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Targeted Phishing Attacks Hit Embassies, Agencies in Several Countries

Researchers have discovered a series of targeted attacks that have been hitting officials in the government finance agencies and embassies of a number of countries, including Bermuda, Italy, Lebanon, and Kenya. The attacks are using a rigged version of the legitimate TeamViewer app and malicious Excel spreadsheets to install malware and exfiltrate information from compromised machines.

The attacks have been ongoing since at least last year, and they employed several different versions of the malware. The goal of the campaign isn’t entirely clear, but researchers at Check Point, who uncovered the attacks, say there could be a political or financial motivation behind the attacks. The researchers were able to locate a server used by the attackers which was left exposed on the Internet and included screenshots taken from victims’ machines and other identifying information.

“It is hard to tell if there are geopolitical motives behind this campaign by looking solely at the list of countries it was targeting, since it was not after a specific region and the victims came from different places in the world,” the Check Point Research analysis of the attacks says.

“Nevertheless, the observed victims list reveals a particular interest of the attacker in the public financial sector, as they all appear to be handpicked government officials from several revenue authorities.”

Check Point’s researchers traced some of the tools used in the attacks to a user on a Russian cybercrime forum and there are some snippets of Russian in the malicious document delivered in the campaigns.

The attack begins with a malicious Excel document that is disguised as a confidential spreadsheet from the United States Department of State with military financing data. The document has some hidden data and encourages the victim to enable macros in order to view that information. Once that’s done, the infection chain begins with the extraction of two files from cells in the spreadsheet. Those files include the legitimate AutoHotkey macro program and an AutoHotkey script that reaches out to the remote command-and-control server and retrieves several other scripts. Those scripts allow the malware to take a screenshot of the victim’s machine, collect the victim’s username, and download the trojaned version of TeamViewer, a remote access app.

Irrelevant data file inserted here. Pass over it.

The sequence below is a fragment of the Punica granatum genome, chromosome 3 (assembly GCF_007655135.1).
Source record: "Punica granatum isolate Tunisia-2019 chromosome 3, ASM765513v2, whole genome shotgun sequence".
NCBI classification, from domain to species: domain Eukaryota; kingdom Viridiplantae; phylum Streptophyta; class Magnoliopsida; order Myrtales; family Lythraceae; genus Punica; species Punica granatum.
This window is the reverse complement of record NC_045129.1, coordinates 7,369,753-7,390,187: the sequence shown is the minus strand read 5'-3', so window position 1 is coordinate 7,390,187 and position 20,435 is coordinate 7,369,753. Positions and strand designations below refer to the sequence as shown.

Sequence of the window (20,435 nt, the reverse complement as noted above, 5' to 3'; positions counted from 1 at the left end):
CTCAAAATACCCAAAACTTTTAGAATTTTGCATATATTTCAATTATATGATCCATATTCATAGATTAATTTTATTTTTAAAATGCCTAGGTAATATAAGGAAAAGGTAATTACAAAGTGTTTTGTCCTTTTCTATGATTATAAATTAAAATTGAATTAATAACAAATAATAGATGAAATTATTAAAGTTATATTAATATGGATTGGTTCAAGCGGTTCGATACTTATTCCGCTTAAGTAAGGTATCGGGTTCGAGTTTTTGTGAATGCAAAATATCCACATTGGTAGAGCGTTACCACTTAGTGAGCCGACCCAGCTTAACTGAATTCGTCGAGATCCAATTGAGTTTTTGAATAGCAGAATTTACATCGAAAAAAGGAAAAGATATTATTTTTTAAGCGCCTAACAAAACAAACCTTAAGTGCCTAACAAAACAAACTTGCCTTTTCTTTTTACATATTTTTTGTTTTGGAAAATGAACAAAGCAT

"Some aspects of this attack were carried out with less caution, and have exposed details that are usually well disguised in similar campaigns."

The TeamViewer DLL is side-loaded onto the machine and allows the remote attacker to harvest the victim’s TeamViewer credentials and install and run other files on the machine. Both the malware delivered and the delivery method itself have changed as the attack campaign has progressed.

“While all campaigns observed from this threat actor utilized a trojanized version of TeamViewer, the features of the malicious DLL have changed, and the first stage of the infection has evolved over time,” Check Point’s analysis says.

“The initial infection vector used by the threat actor also changed over time, during 2018 we have seen multiple uses of self-extracting archives instead of malicious documents with AutoHotKey, which displayed a decoy image to the user.”

Some versions of the malicious TeamViewer app used in these campaigns had the ability to delete themselves and copy select elements of the Chrome browser history, such as the URLs of any banks, e-commerce sites, and cryptocurrency sites the victim has visited. Although the attacker or attackers behind these campaigns clearly has some skill, mistakes were made along the way.

“On the one hand, from the findings we have described, this appears to be a well thought-out attack that carefully selects a handful of victims and uses tailored decoy content to match the interests of its target audience,” Check Point’s analysis says.

“On the other hand, some aspects of this attack were carried out with less caution, and have exposed details that are usually well disguised in similar campaigns, such as the personal information and online history of the perpetrator, as well as the outreach of their malicious activity.”